Community Portrait: Volunteer en-Gage-d in Rotary club work

By: Michael Kirby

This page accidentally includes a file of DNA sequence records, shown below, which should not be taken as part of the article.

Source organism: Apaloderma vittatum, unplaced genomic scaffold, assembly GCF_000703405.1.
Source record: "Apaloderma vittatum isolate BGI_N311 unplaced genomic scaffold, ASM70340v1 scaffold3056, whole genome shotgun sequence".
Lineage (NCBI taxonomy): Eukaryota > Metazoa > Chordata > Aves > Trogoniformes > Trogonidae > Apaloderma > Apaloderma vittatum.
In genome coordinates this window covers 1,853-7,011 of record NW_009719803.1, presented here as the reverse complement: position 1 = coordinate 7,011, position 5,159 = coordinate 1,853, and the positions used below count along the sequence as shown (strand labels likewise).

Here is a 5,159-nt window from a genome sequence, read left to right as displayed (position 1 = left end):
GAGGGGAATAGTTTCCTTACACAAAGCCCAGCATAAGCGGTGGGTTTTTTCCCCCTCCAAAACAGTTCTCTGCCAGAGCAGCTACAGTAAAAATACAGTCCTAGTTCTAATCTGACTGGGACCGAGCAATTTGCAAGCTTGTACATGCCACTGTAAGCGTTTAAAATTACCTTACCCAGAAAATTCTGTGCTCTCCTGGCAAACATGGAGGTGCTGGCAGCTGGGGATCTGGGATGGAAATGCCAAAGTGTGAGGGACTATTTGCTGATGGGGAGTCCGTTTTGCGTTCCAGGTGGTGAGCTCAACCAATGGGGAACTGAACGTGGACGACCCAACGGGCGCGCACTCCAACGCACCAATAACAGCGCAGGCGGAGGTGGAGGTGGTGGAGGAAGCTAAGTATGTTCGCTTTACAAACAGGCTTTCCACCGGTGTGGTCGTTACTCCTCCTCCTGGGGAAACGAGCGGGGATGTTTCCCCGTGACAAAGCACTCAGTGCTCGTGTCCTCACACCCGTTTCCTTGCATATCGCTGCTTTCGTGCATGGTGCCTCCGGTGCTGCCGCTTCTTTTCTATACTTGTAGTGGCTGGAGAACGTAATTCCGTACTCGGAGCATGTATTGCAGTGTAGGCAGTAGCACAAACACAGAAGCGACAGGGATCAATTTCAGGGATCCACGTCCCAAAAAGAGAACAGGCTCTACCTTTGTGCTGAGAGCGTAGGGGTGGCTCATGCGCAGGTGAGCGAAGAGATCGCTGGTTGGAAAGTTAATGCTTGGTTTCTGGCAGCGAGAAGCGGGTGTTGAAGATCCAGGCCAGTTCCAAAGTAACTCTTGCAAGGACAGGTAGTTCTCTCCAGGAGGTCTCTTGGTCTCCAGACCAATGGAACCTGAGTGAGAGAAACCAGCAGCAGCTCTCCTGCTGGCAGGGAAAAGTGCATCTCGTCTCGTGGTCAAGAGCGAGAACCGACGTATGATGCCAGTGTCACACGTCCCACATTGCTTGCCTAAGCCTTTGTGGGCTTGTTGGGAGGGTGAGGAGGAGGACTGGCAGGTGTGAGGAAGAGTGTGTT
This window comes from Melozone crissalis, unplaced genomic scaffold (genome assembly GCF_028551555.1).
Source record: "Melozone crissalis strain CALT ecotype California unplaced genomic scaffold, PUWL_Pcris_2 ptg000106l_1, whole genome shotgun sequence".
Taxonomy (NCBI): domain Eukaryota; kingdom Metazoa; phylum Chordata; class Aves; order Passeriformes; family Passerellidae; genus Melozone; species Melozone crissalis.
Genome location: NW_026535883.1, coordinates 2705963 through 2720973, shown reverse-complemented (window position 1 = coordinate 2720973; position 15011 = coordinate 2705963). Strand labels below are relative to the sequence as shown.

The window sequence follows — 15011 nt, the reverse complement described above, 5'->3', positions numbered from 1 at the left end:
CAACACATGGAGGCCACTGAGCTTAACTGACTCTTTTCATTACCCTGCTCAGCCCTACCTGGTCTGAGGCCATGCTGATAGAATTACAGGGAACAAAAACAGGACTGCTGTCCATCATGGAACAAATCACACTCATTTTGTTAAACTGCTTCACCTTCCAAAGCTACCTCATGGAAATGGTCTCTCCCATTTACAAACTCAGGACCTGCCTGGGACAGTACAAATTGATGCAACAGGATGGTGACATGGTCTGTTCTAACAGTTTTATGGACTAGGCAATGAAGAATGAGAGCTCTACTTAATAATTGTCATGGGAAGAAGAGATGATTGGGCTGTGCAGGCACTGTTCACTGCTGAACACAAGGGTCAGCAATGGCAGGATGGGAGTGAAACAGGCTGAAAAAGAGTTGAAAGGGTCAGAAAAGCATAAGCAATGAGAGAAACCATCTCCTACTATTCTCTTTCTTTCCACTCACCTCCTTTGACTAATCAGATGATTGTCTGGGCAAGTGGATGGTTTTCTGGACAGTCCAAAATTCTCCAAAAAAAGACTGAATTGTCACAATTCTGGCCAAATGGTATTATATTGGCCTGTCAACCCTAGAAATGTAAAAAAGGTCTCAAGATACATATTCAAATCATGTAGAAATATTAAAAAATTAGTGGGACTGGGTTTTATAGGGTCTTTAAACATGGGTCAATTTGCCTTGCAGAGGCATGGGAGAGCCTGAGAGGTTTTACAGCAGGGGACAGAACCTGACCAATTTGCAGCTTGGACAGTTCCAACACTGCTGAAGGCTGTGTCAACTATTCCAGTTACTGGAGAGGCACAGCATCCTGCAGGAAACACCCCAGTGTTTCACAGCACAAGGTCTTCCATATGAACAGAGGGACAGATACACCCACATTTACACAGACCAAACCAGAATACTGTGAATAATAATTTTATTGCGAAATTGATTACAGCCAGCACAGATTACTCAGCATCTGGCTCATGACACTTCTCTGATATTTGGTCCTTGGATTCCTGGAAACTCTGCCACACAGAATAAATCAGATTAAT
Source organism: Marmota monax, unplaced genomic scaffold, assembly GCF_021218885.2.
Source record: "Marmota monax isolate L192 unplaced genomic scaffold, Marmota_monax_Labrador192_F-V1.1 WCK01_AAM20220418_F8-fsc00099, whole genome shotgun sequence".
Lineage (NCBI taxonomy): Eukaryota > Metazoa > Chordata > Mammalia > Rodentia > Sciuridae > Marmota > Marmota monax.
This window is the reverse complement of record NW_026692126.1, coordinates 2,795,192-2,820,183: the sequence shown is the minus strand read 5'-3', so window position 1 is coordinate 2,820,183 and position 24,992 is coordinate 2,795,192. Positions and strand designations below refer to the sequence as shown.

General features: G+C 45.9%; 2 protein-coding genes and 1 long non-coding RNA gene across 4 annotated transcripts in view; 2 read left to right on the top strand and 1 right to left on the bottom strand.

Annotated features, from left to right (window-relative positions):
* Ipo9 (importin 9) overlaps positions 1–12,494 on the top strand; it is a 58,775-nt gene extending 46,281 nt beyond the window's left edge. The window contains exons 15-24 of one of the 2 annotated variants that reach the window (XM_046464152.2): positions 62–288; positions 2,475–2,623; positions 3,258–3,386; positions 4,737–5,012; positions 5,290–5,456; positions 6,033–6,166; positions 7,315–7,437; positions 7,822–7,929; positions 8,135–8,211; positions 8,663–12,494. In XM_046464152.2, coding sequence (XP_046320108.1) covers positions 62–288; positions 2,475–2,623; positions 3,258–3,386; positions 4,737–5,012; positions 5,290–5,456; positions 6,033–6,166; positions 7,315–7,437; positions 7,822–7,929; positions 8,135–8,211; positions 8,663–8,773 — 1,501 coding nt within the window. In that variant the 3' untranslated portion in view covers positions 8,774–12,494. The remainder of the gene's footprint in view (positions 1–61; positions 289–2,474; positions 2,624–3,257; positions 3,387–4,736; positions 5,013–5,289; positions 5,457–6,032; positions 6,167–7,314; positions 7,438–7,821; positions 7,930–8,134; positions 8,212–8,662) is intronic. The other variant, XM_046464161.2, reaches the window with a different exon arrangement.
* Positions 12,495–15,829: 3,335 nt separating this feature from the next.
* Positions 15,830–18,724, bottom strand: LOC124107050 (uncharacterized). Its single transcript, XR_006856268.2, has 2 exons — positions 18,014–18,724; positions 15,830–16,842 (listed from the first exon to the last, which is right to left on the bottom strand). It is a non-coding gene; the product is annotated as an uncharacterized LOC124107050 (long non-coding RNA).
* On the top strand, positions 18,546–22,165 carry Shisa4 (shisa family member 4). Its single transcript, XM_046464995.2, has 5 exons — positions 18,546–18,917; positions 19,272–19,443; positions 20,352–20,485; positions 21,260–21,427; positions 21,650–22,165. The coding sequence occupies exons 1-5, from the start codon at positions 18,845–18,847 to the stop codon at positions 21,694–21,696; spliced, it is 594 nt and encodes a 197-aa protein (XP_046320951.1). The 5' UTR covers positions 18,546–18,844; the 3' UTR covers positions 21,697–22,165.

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Janice Gage has been in Placer County for 32 years. Her business career accomplished, first as office manager for local Auburn architect Jordan Knighton, and then a Placer County Executive Office Senior Management Analyst from 1991 until her retirement in 2008. She’s proud of her working career, but close to her heart and on another level is her volunteer participation and accomplishments involving Rotary International, the largest service club in the world with 1.2 million members in almost 300 countries. It started innocently enough with a simple invitation to a noontime Auburn Rotary lunch meeting as a guest of a friend in 1997. Rotary is an international organization helping communities all over the world. “Rotary’s signature international project has been to rid the world of Polio, and we’re very close to our goal of wiping out Polio, which is only pandemic in four countries now,” Gage said. Rotarians locally have a major impact on local community projects, and have completed service projects in Auburn for years. Project Auburn, coordinated restoration of several Auburn neighborhoods, The Auburn Fun Run, sponsored by Rotary, has raised $72,000 for the Auburn Community Cancer Endowment Fund. Local Rotary clubs are also involved in the Thousand Smiles Dental Clinic in Mexico, and ongoing work at the Casa Hogar Orphanage also in Mexico. The three local Auburn Rotary Clubs participated in our area in the annual Rotarians at work day, joining Rotarians all over the world helping with projects in their communities all on the same day. Gage found that Rotary was a good fit for her and an excellent way to help in her community. “Rotary happens at a grassroots level, and I found I can do so much more as a human being as part of this 1.2 million member army,” said Gage. As Rotary Governor of District 5190, the largest geographic area districts in the continental U.S. covering Northern Californian and 75 percent of Nevada, Gage’s duties included traveling to each of the 54 Rotary Clubs in the district at least once. “I have to admit to a few several hankie cries, seeing firsthand what some of these small clubs are doing in their communities, 10-12 members doing ambitious projects,” Gage said. Gage’s term as district governor has ended but not her service with Rotary. She continues to work within Rotary District 5190 in various capacities, and is still very active with Auburn Rotary. “Most of my friends are Rotarians, it’s a lifestyle,” she said.